(3) One individual not registered with either the political party with the largest number of registered affiliates in the State or of the political party with the second-largest number of registered affiliates in the State, from a list of two nominees selected by the other eight members of the State Board.

That’s a 9 member board with 4 Democrats, 4 Republicans and one member who’s neither.

The bill containing this provision passed both houses and headed to the governor’s desk Tuesday.

This is Gov. Cooper signing a completely unrelated bill last May (via Twitter)

Let’s face it — the Republicans look bad here.

It’s a bad look to start stripping away powers from the governor once you know he’s going to be from the opposing party. It plays handily into the narrative of the “big bad GOP” here in North Carolina.

It looks almost as bad to tweak the law just a bit once you lose in court.

The Justice Building in downtown Raleigh, home of the N.C. Supreme Court. Photo by the North Carolina Judicial Branch via Facebook.

But do we really want a partisan elections board?

We can all agree that the integrity of our state’s elections is important. Maintaining impartiality at the agency charged with overseeing elections feels like a big part of that.

Some decisions they have to make are inherently are political.

Rules on early voting carry a partisan split: Democrats generally favor expanding the number and hours of early voting sites, while Republicans favor reducing them.

The State Board of Elections had to decide whether to extend voting hours in Durham County in 2016 after software glitches slowed things down. And the Durham County board split on party lines on whether to look into McCrory’s claims of miscounted votes.

Downtown Durham. Photo by James Willamor via Flickr (Creative Commons).

It’s pretty clear that governors do not need a partisan majority to run elections.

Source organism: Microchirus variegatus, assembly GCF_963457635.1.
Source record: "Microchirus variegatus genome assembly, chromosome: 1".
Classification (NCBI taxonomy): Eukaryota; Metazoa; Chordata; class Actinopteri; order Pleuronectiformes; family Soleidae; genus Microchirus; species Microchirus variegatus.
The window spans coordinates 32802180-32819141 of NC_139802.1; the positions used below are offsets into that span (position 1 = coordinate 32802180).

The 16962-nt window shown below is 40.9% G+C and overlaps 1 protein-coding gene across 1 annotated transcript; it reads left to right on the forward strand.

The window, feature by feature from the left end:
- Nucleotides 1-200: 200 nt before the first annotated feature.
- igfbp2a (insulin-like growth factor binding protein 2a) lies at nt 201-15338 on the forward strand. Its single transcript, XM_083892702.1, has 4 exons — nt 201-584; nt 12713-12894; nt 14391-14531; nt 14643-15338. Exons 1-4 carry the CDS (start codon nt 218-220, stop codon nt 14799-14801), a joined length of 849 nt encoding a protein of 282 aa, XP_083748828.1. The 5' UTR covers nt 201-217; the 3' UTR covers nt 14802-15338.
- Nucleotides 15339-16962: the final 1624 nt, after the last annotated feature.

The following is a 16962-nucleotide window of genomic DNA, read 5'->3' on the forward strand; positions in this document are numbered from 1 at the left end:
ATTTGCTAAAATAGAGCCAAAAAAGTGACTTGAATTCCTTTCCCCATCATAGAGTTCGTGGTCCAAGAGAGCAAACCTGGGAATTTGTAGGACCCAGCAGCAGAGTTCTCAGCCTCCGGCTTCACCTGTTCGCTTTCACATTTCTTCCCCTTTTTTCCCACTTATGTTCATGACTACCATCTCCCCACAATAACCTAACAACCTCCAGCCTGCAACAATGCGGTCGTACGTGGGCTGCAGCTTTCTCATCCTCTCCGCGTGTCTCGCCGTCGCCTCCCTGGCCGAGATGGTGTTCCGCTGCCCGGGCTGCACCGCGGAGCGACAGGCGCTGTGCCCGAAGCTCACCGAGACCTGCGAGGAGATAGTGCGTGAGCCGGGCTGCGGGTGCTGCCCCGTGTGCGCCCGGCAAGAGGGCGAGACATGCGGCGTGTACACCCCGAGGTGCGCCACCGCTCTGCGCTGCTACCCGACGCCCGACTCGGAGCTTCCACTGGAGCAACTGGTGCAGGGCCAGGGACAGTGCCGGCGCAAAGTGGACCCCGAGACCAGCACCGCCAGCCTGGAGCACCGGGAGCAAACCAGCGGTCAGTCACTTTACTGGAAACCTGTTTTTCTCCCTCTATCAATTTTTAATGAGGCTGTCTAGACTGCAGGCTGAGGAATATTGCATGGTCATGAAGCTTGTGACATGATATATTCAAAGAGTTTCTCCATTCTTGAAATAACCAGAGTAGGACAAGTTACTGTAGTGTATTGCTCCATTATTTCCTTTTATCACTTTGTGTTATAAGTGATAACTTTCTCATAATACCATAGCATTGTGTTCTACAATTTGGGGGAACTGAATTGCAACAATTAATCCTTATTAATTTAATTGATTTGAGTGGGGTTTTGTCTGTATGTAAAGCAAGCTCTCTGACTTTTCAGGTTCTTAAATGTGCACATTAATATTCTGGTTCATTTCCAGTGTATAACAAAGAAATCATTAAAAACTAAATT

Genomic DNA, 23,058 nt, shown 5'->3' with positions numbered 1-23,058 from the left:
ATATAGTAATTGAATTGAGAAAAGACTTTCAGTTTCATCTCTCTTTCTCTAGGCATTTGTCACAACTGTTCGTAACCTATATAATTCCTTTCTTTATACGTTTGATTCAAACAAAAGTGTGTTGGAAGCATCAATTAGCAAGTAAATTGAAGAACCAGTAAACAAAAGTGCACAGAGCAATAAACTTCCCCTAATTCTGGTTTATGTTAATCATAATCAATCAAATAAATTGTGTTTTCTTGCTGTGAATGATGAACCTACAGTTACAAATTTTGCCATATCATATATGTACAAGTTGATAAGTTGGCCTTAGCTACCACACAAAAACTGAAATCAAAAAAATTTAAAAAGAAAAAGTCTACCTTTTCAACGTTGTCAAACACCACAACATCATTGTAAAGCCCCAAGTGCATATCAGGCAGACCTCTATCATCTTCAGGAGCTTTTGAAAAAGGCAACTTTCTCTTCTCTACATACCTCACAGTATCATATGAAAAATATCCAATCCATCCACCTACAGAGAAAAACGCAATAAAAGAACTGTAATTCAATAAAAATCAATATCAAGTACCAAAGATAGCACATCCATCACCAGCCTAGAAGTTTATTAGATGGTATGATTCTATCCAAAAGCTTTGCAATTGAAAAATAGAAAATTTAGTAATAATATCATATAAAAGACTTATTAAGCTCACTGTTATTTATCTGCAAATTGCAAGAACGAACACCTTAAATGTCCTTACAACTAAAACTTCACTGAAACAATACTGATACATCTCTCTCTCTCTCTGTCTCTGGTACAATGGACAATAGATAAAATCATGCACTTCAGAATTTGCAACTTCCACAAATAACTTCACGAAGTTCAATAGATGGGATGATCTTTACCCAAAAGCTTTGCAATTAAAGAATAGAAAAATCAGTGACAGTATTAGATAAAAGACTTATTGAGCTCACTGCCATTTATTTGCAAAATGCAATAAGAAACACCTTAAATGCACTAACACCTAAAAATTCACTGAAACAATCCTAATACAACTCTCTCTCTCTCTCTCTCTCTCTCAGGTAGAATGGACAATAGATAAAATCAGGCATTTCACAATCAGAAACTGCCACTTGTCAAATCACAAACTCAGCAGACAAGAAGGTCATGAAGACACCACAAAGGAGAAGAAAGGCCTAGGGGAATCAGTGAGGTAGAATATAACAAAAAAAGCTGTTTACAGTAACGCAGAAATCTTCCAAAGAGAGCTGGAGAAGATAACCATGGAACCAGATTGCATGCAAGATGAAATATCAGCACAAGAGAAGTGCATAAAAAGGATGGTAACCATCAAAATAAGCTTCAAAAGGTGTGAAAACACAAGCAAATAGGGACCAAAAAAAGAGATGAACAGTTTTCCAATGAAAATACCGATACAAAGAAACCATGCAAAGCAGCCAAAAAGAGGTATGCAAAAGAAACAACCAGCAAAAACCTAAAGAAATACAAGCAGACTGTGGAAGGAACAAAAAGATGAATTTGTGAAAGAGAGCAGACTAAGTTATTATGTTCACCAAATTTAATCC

Plenty of other states have the bipartisan model — New York and Illinois are two prominent examples.

A poll from the conservative Civitas Institute3 found that 79 percent of likely voters in North Carolina favor a bipartisan State Board of Elections, split equally between the Democratic and Republican parties.

N.C. Democrats are crying loudly for nonpartisan redistricting.

I think the State Board of Elections is in the same category. It might sting a little for N.C. Democrats to sit this fight out, but it feels like the right thing from an intellectual honesty perspective.

While the political theater might make us queasy, this bipartisan arrangement is likely the best for North Carolina.

Homepage photo by Donald Lee Pardue via Flickr (Creative Commons).

4 COMMENTS

  1. It appears that the Republican party has done the right thing…eventually.

    Let us not forget, however, that the original bill that was ruled unconstitutional was very much partisan in their favor. They had to be dragged kicking and screaming to do the right thing.

    I do believe that the net affect of this is going to be negligible. The NCGOP will pass laws restricting what power and policies the NCBOE will be able to enforce and carry out if they suspect the board will do anything that they do not agree with. If they lose an election they thought they had pre-engineered to win, look out. More changes will be coming.

  2. Is there any movement for a bill that would call for both non-partisan or bi-partisan re-redistricting and Board of Elections commissions?